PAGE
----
Derek Jeter has a blast in farewell All-Star game
New York Yankees captain slams a lead-off double as the Target Field crowd and fellow players give him a grand All-Star send-off
Derek Jeter was a huge hit from the very start in his final All-Star game.
Batting lead-off for the American League, the 40-year-old shortstop for the New York Yankees soaked in an ovation that lasted more than a minute at Target Field, then seized the moment by hitting a double.
Jeter soon crossed the plate for the game's first run. After three innings of action, he was ceremonially removed from his familiar position in the field to one more round of cheers as his mum, dad, sister and nephew watched from the stands.
"This makes me feel great. This is what it is all about," Jeter said during the American League's 5-3 win. "You appreciate moments like this. It is something I will remember. It's been fun family time for us."
The double was one of Jeter's classic, opposite-field line drives to the right. He singled to right field in his next at-bat, too, raising his All-Star batting average to a robust .481 - 13 hits in 27 at-bats. That is the second-best of all time for players with 20 or more at-bats, behind Charlie Gehringer.
Okay, so maybe National League starter Adam Wainwright admitted he threw something juicy for Jeter to hit.
"I was going to give him a couple of pipe shots," the right-hander said. "He deserved it."
Wainwright later said he did not want to take anything away from Jeter's first-inning hit.
"It was missaid," the pitcher said. "I hope people realise I'm not intentionally giving up hits out there."
While Jeter received the cheers, American League outfielder Mike Trout got the hardware and was named MVP after going 2-for-3 with two RBIs.
"I'm speechless right now," said 22-year-old LA outfielder Trout, after accepting the award and being honoured on the same night as one of his idols. "Growing up and [Jeter] being my role model, it's pretty special."
Jeter showed off in the field, too. In the top of the first, he made a slick, diving stop on Andrew McCutchen's sharp ground ball up the middle. Jeter got to his feet and fired an on-target throw to first base, but the fleet-footed McCutchen was too fast, making a lead-off single.
McCutchen smiled and pointed at Jeter, who grinned back at the reigning NL MVP.
The Yankees captain also had a few words for his teammates. American League manager John Farrell, of Boston, asked Jeter to speak to the players in the clubhouse before the game. "Just said a couple of things," Jeter said.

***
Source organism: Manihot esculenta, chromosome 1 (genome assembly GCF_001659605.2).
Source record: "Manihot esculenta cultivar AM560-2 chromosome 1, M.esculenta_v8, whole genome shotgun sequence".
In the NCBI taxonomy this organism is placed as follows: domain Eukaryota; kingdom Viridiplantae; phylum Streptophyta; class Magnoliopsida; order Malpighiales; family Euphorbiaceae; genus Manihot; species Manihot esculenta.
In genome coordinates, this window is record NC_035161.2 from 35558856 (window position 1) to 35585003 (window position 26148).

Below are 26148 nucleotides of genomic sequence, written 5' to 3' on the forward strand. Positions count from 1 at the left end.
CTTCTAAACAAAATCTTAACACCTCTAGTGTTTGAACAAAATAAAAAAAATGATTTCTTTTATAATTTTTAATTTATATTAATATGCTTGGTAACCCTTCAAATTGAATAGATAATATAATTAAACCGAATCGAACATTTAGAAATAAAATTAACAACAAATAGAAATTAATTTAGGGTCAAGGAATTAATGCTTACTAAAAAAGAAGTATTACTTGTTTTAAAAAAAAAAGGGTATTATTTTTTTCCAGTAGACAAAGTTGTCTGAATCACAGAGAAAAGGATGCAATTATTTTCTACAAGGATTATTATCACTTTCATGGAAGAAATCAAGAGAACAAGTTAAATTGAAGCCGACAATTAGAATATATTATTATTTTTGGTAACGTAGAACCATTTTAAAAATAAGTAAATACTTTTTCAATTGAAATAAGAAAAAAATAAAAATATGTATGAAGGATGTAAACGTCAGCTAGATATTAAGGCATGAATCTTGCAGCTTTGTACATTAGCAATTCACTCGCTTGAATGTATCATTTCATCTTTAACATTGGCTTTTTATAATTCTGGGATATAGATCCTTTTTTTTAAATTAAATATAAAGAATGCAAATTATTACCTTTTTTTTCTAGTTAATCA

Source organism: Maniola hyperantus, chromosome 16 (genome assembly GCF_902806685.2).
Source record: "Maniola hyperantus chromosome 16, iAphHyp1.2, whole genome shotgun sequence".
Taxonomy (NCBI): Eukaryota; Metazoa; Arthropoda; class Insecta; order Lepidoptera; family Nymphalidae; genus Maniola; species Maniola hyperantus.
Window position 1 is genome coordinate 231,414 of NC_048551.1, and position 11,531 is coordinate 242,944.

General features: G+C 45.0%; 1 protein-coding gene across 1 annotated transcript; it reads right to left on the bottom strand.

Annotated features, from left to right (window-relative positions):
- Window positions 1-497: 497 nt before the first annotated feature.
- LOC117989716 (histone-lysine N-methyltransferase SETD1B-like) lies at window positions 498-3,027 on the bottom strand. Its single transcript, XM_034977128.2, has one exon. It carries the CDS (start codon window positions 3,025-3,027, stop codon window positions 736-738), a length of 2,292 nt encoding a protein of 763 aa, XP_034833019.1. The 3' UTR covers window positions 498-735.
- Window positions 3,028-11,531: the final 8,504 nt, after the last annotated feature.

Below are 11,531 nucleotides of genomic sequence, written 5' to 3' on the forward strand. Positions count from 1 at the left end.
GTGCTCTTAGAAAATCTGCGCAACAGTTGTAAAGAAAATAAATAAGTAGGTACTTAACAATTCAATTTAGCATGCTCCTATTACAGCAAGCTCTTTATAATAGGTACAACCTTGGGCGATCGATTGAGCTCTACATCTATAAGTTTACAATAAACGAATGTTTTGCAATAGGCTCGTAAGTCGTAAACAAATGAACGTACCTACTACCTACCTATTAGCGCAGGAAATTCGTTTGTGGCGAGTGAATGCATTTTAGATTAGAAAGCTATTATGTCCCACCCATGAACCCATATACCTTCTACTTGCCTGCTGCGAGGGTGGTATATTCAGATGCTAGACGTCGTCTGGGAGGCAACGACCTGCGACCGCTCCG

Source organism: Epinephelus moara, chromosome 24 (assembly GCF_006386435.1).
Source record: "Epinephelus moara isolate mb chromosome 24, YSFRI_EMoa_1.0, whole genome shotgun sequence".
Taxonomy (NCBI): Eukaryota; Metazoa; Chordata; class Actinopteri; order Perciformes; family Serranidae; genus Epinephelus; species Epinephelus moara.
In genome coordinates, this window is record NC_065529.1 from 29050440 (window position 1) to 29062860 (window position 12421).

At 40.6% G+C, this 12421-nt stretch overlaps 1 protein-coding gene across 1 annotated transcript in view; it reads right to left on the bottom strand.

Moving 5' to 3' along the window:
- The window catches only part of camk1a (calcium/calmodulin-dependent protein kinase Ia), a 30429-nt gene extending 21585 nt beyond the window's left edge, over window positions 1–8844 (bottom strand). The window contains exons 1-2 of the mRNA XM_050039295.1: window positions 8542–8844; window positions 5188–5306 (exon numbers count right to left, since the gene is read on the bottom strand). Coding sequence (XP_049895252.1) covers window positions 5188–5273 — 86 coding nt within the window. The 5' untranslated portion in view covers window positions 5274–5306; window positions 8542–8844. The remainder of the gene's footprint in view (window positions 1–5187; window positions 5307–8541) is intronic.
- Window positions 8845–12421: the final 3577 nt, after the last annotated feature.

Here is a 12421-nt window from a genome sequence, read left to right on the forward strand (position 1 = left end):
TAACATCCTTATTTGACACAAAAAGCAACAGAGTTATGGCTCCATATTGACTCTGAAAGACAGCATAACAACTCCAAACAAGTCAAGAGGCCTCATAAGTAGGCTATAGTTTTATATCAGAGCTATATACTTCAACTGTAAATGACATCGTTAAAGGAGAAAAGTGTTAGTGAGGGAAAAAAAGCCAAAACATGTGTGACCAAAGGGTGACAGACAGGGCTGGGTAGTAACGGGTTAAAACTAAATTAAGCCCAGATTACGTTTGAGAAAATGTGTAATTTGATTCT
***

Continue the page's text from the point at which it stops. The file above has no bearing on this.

This was the 14th time Jeter was picked as an All-Star. He's set to retire after this season. When Jeter stepped to the plate, the crowd gave him a 63-second ovation, prompting him to wave, nod and tip his helmet several times.
Wainwright, who spoke the day before about how proud he would be to pitch to Jeter on this memorable occasion, backed up towards second base and left his glove on the mound so he could clap along with everyone else at the ballpark.
"For him to do that meant a lot to me," Jeter said.
With a wide smile, Jeter shouted a few words toward the St Louis ace, good-naturedly encouraging him to get the inning going.
Fittingly, a recording of late Yankees public address announcer Bob Sheppard's famous monotone introduction was played as he walked up for his at-bat with thousands of smartphones snapping away in the seats:
"Now batting, for the American League, from the New York Yankees, the shortstop, No 2, Derek Jeter, No 2."
In the third, Jeter took Cincinnati ace Alfredo Simon to a full count before his single.
Then, right before the fourth inning began, Jeter was taken out for Alexei Ramirez and the captain jogged off. With Frank Sinatra's New York, New York playing on the stadium speakers, he waved to the crowd and exchanged hugs and handshakes in the AL dugout and then took a curtain call.
Earlier, Jeter was the first player to ride down the red carpet that was rolled out for a downtown parade of the game's greats, from their hotel to the ballpark about 10 blocks away. The hearty ovations started there, while Jeter rode with his parents and other family members, who came to Minneapolis for the event.
"I think everyone wants it to sink in that this is my last," Jeter said before batting practice. "But I'm just trying to enjoy it while I'm here and stop thinking about this being the last one."
Commissioner Bud Selig said:
"If you were sitting two decades ago and you said, 'Boy, this is a guy I want to be the face of baseball and be what this generation will remember,' you couldn't have written a script like this," Selig said. "He is just remarkable."